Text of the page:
EDITORIAL: On May 12, 2010, Morgan Stanley’s Chief Executive announced in response to a Wall Street Journal article that he was unaware of any criminal investigation by the Justice Department that his firm, like Goldman Sachs, misled investors about mortgage-backed derivative deals. The WSJ had reported that Morgan Stanley was the subject of such an investigation. In addition to determining whether the firm was betting against the very products it was promoting to investors, the Justice Department COULD investigate whether Morgan Stanley and other securities firms exercised secret control over the rating agencies, causing risky investments to get the highest ratings by these firms. The Justice Department COULD also investigate whether the mortgage-backed trusts put together by Morgan Stanley were comprised of much riskier mortgages than represented to investors. Another investigation COULD be conducted regarding the pay-outs from the insurance policies behind the CDOs and whether the servicing companies working for the trusts are collecting twice – from the insurance and from the foreclosures – and then turning around, acquiring the foreclosed properties for $10 – and profiting yet a third time. Investigators COULD even determine whether foreclosure mills working for trusts created by Morgan Stanley are now using forged proof of ownership to foreclose because Morgan Stanley never acquired the mortgages, notes and assignments they claimed to have in their vaults, backing the mortgage-backed securities. In the battle between the Justice Department and Wall Street, Goliath is in New York, not D.C.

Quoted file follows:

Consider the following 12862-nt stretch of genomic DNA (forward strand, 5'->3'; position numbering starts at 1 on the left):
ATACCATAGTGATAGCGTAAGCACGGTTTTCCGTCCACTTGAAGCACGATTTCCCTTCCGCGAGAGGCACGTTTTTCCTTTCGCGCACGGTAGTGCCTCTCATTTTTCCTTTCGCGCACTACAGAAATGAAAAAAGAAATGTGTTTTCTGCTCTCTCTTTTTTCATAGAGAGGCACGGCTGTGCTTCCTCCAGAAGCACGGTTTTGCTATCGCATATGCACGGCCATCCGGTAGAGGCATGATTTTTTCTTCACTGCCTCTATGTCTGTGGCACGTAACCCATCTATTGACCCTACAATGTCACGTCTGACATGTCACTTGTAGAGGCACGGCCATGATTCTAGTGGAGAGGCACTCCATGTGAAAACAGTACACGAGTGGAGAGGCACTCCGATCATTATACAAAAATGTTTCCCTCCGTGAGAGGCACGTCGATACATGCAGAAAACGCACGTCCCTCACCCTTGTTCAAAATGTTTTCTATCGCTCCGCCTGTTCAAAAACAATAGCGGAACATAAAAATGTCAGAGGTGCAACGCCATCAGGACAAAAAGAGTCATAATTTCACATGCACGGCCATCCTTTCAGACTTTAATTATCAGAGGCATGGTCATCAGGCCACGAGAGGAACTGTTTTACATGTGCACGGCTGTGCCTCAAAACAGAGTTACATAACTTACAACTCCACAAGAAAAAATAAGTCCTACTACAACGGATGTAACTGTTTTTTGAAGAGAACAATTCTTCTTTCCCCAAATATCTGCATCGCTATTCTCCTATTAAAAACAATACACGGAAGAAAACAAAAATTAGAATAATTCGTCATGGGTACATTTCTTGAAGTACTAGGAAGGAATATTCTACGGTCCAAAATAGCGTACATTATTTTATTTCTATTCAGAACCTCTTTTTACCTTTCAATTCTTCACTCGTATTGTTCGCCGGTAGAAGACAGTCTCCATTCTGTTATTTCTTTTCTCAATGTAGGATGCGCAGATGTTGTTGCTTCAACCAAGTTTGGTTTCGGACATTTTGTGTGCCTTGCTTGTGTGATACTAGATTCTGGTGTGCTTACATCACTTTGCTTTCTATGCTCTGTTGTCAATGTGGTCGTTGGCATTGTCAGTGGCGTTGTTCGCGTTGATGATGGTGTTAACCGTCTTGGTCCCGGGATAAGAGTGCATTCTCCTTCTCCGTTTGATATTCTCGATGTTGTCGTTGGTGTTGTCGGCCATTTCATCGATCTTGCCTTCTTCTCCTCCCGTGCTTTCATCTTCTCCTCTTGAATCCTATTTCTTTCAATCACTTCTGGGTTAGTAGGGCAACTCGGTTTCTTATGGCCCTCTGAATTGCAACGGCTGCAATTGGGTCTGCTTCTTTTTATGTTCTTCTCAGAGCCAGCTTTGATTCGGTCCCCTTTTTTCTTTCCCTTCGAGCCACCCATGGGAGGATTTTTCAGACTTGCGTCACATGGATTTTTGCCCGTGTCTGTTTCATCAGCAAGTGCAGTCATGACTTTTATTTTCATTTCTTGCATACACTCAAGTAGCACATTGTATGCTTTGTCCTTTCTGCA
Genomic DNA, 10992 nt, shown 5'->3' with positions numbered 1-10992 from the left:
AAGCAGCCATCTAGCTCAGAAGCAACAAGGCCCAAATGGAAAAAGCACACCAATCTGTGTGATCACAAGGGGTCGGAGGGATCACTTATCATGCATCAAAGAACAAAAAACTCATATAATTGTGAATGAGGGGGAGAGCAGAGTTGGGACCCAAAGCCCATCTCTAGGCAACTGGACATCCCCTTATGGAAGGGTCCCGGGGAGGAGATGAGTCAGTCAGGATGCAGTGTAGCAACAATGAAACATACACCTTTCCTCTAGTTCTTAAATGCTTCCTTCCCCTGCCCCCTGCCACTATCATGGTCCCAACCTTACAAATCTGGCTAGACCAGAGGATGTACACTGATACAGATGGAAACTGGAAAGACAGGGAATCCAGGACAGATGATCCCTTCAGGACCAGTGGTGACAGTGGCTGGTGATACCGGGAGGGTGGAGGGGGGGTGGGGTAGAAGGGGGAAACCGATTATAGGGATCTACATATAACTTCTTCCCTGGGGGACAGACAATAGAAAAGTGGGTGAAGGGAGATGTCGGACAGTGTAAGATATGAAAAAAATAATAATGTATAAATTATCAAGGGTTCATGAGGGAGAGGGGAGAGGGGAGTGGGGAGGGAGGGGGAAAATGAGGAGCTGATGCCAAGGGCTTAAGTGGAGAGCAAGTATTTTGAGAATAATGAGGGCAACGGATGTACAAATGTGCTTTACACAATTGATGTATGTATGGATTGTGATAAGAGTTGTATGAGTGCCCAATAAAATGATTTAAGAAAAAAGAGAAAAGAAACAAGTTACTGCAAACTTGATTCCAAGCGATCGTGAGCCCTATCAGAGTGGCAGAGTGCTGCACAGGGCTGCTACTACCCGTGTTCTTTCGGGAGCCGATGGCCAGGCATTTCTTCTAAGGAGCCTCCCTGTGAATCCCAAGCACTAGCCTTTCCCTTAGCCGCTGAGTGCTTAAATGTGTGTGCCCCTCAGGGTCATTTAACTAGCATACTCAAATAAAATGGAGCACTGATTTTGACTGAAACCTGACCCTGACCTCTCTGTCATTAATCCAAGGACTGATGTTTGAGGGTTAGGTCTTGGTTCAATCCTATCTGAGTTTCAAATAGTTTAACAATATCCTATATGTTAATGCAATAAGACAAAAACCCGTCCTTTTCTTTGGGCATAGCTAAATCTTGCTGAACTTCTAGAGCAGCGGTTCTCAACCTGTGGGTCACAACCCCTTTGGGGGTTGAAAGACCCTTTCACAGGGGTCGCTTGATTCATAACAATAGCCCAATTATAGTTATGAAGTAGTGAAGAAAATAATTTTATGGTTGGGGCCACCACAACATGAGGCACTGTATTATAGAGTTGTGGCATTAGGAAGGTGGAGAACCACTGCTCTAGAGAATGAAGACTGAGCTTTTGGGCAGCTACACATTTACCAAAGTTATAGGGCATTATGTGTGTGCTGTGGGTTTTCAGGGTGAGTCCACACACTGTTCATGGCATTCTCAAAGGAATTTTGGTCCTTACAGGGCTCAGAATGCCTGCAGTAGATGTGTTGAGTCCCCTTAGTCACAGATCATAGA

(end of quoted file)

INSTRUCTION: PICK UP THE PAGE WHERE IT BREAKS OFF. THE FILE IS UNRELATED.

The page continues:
Posted in cdo, concealment, conspiracy, foreclosure, foreclosure fraud, fraud digest, goldman sachs, Lynn Szymoniak ESQ, S.E.C., securitization0 Comments

Borrower Bailout?: Goldman Sachs Conveyor Belt

Borrower Bailout?: Goldman Sachs Conveyor Belt

 Via: Livinglies

Borrower Bailout?: Goldman Sachs Conveyor Belt

  • If you have a GSAMP securitized loan you might want to pay particular attention here. In fact, if you ever had a securitized loan of any kind you should be very interested.
  • Hudson Mezzanine: The use of the word “mezzanine” is like the use of the word “Trust.” There is no mezzanine and there is no trust in the legal sense. It is merely meant to convey the fact that a conduit was being used to front multiple transactions — any one of which could be later moved around because the reference to the conduit entity does not specifically incorporate the exhibits to the conduit.
  • The real legal issue here is who owns the profit from these deals? The profit is derived from insurance. The cost of insurance was funded from the securitized chain starting with the sale of securities to investors for money that was pooled.
  • That pool was used in part to fund mortgages and insurance bets that those mortgages would fail. 93% of the sub-prime mortgages rated Triple AAA got marked down to junk level even if they did not fail, and insurance paid off because of the markdown. That means money was paid based upon loans executed by borrowers, whether they were or are default or not.